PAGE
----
Study finds abstinence-only teaching effective in delaying teen sex
Score one for the abstinence movement: a study, published in the Archives of Pediatrics & Adolescent Medicine, found abstinence only teaching helped delay the age teens are having sex by as much as two years. Now, before you start cursing at the fact that the religious right is going to use this study to keep funding their veiled religious sexual education program, it’s important to note even the people conducting the study stressed abstinence programs are not effective in the long term. That’s because most programs misinform kids about various forms of birth control, and this is one of the main reasons why teen pregnancy rates in the US are so high.
… more than half of the students who were taught about safe sex and condom use reported having intercourse by the two-year mark, and more than 40 percent of students who received either an eight- or 12-hour lesson incorporating both abstinence education and safe sex reported having sex at two years.
So basically, abstinence only programs might delay the age kids have sex, but it doesn’t do a very good job at preventing these same kids from having babies when they are way too young.
I’m not actually surprised with the study, since it reflects the same studies which have been conducted regarding drug education programs; it turns out if you teach kids about their options, they are more likely to be curious and try them. The difference, of course, is they are less likely to make POOR decisions, which is really what education is all about. Look, you can’t stop kids from having sex (even less so than drugs); they’re hardwired by billions of years of evolution to crave it. Failing to teach kids about their options, however, is the real irresponsible thing here, and parents are sacrificing their children’s long term future in the vain hope they’ll “wait a little longer”. By delaying the inevitable and being deceptive about contraceptives and condom use, parents may have a little peace of mind, but it certainly isn’t worth the trade off.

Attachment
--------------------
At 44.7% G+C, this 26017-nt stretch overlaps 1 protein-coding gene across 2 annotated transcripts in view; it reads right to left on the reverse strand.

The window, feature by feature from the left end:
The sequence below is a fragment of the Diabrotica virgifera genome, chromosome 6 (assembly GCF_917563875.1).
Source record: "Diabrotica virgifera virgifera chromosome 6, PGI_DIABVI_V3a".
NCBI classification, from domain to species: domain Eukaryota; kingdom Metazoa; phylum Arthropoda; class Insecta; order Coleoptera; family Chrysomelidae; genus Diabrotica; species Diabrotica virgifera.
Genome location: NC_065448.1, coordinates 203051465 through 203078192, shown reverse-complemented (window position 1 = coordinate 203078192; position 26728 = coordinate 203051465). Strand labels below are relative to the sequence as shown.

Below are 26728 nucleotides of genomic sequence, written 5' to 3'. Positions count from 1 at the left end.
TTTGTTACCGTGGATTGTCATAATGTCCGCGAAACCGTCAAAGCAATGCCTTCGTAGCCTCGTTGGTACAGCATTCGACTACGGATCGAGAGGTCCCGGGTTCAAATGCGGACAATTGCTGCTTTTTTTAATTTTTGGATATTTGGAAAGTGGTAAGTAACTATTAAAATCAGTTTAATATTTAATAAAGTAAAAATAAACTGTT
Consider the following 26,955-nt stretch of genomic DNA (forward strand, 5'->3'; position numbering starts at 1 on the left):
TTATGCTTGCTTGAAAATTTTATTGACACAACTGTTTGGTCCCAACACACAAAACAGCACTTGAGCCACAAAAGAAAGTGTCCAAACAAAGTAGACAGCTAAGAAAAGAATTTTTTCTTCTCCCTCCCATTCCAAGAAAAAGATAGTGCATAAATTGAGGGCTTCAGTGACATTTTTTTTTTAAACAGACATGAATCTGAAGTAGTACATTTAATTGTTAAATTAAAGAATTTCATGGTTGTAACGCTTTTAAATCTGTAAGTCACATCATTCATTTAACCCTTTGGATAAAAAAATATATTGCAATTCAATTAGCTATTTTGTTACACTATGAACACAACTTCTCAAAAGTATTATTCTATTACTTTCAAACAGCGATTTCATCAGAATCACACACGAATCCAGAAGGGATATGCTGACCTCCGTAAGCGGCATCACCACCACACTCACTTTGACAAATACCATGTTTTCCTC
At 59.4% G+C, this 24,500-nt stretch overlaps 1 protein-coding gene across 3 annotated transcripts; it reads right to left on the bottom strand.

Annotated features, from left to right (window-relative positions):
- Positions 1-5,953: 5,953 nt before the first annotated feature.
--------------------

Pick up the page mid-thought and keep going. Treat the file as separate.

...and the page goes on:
NOTE: Turns out that it’s not even an “abstinence only” program they studied, but it was actually part of a broader sex ed program that encouraged kids to wait until they were ready while still providing information about proper birth control. This probably won’t do anything to dissuade religious folks from thinking their childish programs work, but that’s not really news, is it?
(props to James for pointing this out)
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